Mises always talked of fiat currencies, because he knew that they had existed before. But, he was very positive in the people’s recognition of such atrocity.

            If there is one primary fault in Mises, it is that he gave people far too much credit….But, those that do read his work tend to reconcile the balance.

  2. John Becker says:

    “No government is, however, powerful enough to abolish the gold standard. Gold is the money of international trade and of the supernational economic community of mankind. It cannot be affected by measures of governments whose sovereignty is limited to definite countries” (Human Action 472). Is that the type of quote you were after?

    • Avram says:

      I wonder if that statement is a left over from his German book. I am surprised he couldn’t see that the U.S government wasn’t just ANY government whose sovereignty is limited to a definite country. Specifically in the realm of currency in 1949 when that book was published the U.S.A had a stranglehold over all of western europe and had already established the dollar as the reserve currency everywhere, surely it would have been clear that whatever the U.S.A wanted then, they would get.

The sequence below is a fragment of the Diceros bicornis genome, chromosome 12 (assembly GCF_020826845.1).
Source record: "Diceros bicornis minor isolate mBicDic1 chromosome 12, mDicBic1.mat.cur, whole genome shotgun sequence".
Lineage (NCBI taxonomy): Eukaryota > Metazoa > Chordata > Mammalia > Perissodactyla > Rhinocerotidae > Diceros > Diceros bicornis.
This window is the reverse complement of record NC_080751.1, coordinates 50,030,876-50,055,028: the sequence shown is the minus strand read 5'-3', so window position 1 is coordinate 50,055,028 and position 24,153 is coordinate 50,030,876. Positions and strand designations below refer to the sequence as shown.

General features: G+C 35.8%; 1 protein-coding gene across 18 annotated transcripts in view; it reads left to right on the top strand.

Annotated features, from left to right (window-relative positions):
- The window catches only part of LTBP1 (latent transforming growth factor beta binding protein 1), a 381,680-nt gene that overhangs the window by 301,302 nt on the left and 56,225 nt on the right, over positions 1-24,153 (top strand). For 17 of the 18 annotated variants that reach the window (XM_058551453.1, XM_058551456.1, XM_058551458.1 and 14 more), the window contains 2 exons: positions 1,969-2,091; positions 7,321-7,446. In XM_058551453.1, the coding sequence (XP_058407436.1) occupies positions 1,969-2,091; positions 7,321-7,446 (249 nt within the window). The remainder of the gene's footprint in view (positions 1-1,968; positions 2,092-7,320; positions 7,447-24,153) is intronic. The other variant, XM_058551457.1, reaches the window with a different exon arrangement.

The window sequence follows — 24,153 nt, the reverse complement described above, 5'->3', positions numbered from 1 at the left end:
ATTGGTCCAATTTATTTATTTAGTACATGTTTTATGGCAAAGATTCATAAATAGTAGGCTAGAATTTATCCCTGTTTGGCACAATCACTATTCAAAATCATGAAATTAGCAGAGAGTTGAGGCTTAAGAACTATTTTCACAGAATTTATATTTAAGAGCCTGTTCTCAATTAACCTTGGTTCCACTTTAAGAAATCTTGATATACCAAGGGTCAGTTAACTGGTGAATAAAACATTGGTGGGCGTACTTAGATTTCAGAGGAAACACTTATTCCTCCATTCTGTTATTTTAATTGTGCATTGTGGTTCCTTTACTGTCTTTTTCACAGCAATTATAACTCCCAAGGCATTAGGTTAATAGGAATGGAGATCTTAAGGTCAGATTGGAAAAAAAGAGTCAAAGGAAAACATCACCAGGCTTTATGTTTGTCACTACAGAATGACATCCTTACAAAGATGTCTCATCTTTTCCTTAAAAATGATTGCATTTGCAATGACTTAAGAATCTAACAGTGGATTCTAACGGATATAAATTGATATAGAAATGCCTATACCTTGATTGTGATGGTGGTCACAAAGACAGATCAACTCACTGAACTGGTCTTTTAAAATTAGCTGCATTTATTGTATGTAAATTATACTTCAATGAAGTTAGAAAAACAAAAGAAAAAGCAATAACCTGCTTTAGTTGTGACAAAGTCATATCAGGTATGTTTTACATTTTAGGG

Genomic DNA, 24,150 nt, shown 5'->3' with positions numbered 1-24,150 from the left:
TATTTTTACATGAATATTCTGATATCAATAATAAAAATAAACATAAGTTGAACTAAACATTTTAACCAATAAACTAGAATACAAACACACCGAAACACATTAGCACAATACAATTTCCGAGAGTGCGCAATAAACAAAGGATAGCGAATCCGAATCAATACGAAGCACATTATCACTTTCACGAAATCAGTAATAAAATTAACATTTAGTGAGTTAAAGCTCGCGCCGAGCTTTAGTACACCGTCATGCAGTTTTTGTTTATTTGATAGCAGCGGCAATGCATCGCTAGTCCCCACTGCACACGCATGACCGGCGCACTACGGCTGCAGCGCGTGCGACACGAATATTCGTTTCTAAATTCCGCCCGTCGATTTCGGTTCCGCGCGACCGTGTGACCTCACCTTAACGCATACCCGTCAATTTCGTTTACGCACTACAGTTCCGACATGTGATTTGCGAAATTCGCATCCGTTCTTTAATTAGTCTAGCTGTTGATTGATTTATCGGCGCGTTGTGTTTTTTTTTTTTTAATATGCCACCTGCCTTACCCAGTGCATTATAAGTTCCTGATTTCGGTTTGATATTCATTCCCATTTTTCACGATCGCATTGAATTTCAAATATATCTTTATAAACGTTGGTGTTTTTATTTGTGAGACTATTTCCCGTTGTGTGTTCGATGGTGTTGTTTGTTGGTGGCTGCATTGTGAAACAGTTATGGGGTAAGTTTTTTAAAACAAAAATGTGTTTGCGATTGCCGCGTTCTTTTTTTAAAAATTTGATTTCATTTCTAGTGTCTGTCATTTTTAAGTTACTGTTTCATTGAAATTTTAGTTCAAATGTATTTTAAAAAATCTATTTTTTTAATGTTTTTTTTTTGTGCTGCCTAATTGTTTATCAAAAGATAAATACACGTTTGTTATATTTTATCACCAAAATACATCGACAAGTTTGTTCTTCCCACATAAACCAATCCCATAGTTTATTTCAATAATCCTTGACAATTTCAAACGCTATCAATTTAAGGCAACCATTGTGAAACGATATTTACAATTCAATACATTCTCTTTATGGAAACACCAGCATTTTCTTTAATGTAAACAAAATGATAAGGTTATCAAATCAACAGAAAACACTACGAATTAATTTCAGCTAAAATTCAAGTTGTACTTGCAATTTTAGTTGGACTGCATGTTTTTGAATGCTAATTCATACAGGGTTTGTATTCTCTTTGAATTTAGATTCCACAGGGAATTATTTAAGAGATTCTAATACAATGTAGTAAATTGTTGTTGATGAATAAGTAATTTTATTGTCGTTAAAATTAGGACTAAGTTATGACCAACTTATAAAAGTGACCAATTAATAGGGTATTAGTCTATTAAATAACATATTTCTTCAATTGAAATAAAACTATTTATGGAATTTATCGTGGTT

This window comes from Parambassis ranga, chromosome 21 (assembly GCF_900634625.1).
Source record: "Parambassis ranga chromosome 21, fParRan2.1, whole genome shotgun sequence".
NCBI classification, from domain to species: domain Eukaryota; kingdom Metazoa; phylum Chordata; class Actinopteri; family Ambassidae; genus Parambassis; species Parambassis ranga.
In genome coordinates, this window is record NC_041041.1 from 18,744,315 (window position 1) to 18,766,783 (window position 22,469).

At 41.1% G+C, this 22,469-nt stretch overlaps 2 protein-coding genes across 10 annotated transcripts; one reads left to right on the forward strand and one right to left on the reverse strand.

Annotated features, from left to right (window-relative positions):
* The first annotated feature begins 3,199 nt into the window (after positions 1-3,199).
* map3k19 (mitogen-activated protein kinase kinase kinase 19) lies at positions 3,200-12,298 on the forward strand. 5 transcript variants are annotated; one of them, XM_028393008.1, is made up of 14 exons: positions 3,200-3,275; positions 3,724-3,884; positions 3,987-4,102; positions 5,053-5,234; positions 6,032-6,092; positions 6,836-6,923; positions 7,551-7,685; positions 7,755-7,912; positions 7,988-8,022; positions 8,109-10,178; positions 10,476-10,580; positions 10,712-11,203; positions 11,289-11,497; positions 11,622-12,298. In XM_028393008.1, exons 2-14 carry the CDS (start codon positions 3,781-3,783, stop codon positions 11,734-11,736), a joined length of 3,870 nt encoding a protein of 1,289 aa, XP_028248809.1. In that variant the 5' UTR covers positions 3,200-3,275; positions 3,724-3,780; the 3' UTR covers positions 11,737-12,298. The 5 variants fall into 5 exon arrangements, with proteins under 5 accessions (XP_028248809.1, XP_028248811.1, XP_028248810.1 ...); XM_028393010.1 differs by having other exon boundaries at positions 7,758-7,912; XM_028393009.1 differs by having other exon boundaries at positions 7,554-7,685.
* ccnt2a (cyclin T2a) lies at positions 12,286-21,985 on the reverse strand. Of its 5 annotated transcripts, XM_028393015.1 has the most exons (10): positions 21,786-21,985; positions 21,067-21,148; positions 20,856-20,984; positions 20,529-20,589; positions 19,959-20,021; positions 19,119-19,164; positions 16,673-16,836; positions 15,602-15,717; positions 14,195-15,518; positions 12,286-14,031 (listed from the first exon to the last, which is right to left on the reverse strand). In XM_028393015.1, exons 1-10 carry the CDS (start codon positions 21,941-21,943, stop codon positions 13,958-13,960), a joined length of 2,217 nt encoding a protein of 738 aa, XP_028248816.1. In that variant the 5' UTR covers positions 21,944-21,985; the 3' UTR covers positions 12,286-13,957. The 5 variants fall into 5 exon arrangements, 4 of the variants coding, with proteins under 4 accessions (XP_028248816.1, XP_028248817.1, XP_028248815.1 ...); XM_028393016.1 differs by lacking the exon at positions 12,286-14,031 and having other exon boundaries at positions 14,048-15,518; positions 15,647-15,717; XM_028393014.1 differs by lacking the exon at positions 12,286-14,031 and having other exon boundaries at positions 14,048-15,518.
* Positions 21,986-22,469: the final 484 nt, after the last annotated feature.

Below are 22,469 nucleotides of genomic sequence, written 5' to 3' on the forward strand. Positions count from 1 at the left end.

• bobmurphy says:

        Right, but the dollar was tied to gold. That was why the other powers agreed to Bretton Woods. And it took another 22 years (from 1949) before Nixon abandoned the peg.

        A purist might even say that gold is still the “world’s money,” but I think that would be cheating. In any event, it would not have been obvious in 1949 that the whole world would be on fiat currencies in 25 years.

        • John says:

          I don’t buy the argument that gold is still the world’s money, unless you’re saying that the world’s reliance on the dollar is a holdover of the days when the dollar was tied to gold. But even then I’d say that it has more to do with the economic might of the US making the dollar attractive as the bedrock fiat money.